Facebook, Instagram and YouTube emerged as the most common places customers are first introduced to products they purchase, with the average monthly spend equating to £84, or £1,008 a year.
Clothing, make-up and interior items are the most common goods young Britons are likely to purchase online after seeing a promoted ad or paid-for placement on their social media channels, with as many as a third of those polled confessing that they had previously ordered an item after an acquaintance had tagged them in a post on their newsfeed.
The team at affilinet UK polled a group of 18-30 years olds. All participants taking part revealed that they visited social media sites ‘multiple times a day’ and were currently active on at least three different social media profiles across different platforms.
First of all, those taking part were asked to state if they ever made an online or in-store purchases as a result of seeing a social media advertisement or a paid-for promotion on an influencers account, with the majority revealing that they had done so.
When asked to be more specific and estimate how many purchases each month they made after being introduced to a product on social media, the average response came to 3, with the average purchase last taking place within the last 5 days.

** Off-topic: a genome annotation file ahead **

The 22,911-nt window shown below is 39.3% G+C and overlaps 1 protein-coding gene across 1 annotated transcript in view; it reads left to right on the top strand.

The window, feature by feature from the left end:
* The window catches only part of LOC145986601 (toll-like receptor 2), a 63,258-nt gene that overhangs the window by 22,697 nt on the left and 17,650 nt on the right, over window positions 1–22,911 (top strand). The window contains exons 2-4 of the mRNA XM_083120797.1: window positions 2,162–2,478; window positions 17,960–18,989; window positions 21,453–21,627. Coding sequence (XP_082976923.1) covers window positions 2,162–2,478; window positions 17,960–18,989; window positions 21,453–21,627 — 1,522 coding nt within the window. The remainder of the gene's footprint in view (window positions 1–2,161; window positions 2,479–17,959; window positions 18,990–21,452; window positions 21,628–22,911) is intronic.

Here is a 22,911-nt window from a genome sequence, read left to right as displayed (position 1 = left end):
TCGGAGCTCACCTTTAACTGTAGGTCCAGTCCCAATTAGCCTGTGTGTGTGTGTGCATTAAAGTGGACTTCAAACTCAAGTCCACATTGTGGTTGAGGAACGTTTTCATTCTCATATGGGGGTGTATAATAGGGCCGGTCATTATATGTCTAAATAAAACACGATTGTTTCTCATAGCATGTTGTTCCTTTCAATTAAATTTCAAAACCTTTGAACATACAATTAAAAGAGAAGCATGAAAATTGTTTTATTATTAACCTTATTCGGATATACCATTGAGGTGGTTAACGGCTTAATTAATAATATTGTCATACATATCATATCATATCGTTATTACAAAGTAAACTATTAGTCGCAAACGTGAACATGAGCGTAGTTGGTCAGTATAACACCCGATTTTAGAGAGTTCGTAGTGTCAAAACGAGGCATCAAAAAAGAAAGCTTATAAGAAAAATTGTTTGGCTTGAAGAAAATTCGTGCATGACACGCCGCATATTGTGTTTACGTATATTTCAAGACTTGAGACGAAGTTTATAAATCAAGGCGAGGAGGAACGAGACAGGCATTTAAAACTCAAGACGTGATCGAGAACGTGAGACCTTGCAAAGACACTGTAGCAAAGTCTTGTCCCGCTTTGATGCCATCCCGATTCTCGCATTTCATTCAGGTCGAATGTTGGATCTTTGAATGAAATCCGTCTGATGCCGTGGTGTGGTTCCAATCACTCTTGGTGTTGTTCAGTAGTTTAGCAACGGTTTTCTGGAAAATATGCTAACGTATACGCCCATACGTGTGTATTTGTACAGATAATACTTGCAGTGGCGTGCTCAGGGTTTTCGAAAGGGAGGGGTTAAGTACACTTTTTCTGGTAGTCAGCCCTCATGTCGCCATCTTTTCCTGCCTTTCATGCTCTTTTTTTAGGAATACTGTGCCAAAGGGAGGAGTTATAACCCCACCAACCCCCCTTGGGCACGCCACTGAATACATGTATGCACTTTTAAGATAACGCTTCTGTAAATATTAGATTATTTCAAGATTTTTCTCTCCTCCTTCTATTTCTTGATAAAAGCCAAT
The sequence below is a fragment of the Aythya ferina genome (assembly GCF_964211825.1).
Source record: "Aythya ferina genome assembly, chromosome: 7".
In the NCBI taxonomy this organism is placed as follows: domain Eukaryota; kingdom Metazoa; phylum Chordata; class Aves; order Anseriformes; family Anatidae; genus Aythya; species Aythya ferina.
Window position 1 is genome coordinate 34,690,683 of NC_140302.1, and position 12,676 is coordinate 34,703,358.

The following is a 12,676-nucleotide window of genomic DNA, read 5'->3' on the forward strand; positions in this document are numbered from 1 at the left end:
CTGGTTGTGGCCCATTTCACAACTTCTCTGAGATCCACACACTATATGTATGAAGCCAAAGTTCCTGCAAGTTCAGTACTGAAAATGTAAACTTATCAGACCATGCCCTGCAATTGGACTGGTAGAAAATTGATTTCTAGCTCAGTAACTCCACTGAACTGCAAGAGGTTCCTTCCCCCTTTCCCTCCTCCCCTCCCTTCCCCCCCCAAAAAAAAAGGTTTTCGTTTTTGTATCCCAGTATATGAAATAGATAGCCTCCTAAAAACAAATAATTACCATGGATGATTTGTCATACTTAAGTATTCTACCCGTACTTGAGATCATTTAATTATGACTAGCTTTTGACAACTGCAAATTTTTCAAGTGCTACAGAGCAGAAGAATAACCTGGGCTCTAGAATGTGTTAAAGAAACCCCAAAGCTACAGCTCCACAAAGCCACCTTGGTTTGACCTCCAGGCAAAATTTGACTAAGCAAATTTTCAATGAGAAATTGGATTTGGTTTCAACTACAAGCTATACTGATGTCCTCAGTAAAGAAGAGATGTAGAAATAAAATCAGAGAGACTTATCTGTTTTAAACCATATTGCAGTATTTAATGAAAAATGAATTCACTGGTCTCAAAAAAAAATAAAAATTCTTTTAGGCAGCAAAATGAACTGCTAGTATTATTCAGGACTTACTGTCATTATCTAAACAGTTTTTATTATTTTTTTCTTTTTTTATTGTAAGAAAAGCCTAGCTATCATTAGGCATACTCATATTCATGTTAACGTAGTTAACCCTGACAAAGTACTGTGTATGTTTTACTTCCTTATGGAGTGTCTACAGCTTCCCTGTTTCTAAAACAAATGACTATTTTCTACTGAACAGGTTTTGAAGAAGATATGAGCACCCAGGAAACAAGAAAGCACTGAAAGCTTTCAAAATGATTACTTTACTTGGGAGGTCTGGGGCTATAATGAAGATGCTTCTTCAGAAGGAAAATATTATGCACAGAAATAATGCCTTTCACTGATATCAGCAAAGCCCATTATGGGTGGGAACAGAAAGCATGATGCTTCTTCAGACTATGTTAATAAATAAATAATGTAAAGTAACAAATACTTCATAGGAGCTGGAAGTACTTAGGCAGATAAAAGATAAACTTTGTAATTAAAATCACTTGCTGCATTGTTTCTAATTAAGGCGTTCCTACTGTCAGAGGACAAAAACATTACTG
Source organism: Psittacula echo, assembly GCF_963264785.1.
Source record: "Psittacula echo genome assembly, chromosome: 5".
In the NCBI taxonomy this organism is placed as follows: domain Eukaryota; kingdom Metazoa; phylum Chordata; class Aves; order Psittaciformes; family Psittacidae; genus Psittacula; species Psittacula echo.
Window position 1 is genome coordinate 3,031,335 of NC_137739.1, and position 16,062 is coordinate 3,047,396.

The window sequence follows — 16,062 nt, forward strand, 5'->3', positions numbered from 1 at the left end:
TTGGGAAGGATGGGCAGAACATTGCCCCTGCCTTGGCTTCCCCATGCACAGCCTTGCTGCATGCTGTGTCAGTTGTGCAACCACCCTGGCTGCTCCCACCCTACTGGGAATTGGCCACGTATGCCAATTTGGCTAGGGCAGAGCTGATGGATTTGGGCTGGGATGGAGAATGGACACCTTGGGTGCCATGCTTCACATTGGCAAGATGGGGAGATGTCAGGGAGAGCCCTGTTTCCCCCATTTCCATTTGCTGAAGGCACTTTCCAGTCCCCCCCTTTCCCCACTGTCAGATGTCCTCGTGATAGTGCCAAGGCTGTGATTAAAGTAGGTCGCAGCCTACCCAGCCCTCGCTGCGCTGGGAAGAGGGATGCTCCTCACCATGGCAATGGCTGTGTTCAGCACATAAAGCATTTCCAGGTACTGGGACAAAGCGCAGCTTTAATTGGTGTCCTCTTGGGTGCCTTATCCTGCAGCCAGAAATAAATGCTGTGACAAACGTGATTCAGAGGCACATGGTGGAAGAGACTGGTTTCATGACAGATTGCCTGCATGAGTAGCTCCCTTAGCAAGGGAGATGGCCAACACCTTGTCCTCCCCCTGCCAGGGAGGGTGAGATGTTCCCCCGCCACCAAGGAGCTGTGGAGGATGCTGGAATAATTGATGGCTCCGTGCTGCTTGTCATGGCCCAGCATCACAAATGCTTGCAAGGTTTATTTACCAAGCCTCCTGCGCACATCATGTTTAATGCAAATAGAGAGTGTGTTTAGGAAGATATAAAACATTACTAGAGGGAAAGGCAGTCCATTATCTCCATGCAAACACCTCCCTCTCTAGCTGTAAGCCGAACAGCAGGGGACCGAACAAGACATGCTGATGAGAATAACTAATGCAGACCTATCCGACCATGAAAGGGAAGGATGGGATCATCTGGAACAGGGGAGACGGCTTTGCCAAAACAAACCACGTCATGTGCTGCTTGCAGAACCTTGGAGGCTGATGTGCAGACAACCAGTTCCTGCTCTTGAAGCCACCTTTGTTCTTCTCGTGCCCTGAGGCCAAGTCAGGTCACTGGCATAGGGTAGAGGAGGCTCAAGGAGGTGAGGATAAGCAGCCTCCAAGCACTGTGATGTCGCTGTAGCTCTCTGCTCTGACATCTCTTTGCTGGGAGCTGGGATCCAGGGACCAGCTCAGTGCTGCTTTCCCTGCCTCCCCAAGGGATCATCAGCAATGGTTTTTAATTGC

The typical monthly spend on goods first noticed on social media equated to £84.00 a month per participant.
When asked to name the social platforms that they’d previously seen the most products they’d wanted to buy on, Facebook, Instagram and YouTube emerged as the most common answers.
When also questioned, almost one third of those polled in the research revealed that they’d been tagged by a social media contact in a post highlighting a product or service that they’d then gone on to order.
Richard Greenwell, Head of Affiliate Development and Operations at affilinet, said: “It should come as no surprise that such a large array of young British consumers are choosing to click through and purchase items that have been specifically tailored to their preferences and advertised on the likes of Facebook, Instagram and YouTube. What’s interesting however, is the amount of influence that a simple tag in a viral video or post can have on purchasing behaviour. Often our friends, family and co-workers can have much more sway on whether we choose to buy something than we might think, as they arguably know us much better than any targeted Facebook ads or algorithms ever would!”